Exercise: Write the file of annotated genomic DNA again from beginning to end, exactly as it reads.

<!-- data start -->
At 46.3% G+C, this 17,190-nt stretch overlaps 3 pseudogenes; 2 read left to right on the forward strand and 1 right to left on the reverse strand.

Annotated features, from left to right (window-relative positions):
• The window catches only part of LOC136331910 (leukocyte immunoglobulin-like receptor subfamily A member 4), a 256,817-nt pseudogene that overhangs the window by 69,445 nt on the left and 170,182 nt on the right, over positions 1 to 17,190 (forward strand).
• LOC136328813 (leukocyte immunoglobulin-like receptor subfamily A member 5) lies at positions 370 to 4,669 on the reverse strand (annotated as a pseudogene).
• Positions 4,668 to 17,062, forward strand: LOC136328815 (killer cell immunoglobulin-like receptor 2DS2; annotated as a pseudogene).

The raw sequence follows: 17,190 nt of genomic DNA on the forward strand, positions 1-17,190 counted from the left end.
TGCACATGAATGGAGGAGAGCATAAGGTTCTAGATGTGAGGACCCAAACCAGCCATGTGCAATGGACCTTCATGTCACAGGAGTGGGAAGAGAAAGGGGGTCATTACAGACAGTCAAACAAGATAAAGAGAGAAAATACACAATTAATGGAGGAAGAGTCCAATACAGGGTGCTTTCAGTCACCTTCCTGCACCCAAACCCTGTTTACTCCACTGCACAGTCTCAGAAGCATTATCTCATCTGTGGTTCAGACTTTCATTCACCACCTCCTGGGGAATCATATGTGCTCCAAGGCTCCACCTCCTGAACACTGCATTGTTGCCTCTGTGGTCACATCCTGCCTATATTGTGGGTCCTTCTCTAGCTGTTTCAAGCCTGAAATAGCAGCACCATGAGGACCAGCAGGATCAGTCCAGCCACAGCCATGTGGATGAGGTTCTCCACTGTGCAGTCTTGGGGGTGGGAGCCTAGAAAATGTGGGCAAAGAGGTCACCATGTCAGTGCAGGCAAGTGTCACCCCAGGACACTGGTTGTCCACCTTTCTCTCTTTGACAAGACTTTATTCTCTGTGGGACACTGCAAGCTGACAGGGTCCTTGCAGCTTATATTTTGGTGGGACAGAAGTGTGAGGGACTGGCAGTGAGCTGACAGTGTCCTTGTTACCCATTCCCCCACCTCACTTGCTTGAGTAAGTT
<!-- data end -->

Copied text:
At 46.3% G+C, this 17,190-nt stretch overlaps 3 pseudogenes; 2 read left to right on the forward strand and 1 right to left on the reverse strand.

Annotated features, from left to right (window-relative positions):
• The window catches only part of LOC136331910 (leukocyte immunoglobulin-like receptor subfamily A member 4), a 256,817-nt pseudogene that overhangs the window by 69,445 nt on the left and 170,182 nt on the right, over positions 1 to 17,190 (forward strand).
• LOC136328813 (leukocyte immunoglobulin-like receptor subfamily A member 5) lies at positions 370 to 4,669 on the reverse strand (annotated as a pseudogene).
• Positions 4,668 to 17,062, forward strand: LOC136328815 (killer cell immunoglobulin-like receptor 2DS2; annotated as a pseudogene).

The raw sequence follows: 17,190 nt of genomic DNA on the forward strand, positions 1-17,190 counted from the left end.
TGCACATGAATGGAGGAGAGCATAAGGTTCTAGATGTGAGGACCCAAACCAGCCATGTGCAATGGACCTTCATGTCACAGGAGTGGGAAGAGAAAGGGGGTCATTACAGACAGTCAAACAAGATAAAGAGAGAAAATACACAATTAATGGAGGAAGAGTCCAATACAGGGTGCTTTCAGTCACCTTCCTGCACCCAAACCCTGTTTACTCCACTGCACAGTCTCAGAAGCATTATCTCATCTGTGGTTCAGACTTTCATTCACCACCTCCTGGGGAATCATATGTGCTCCAAGGCTCCACCTCCTGAACACTGCATTGTTGCCTCTGTGGTCACATCCTGCCTATATTGTGGGTCCTTCTCTAGCTGTTTCAAGCCTGAAATAGCAGCACCATGAGGACCAGCAGGATCAGTCCAGCCACAGCCATGTGGATGAGGTTCTCCACTGTGCAGTCTTGGGGGTGGGAGCCTAGAAAATGTGGGCAAAGAGGTCACCATGTCAGTGCAGGCAAGTGTCACCCCAGGACACTGGTTGTCCACCTTTCTCTCTTTGACAAGACTTTATTCTCTGTGGGACACTGCAAGCTGACAGGGTCCTTGCAGCTTATATTTTGGTGGGACAGAAGTGTGAGGGACTGGCAGTGAGCTGACAGTGTCCTTGTTACCCATTCCCCCACCTCACTTGCTTGAGTAAGTT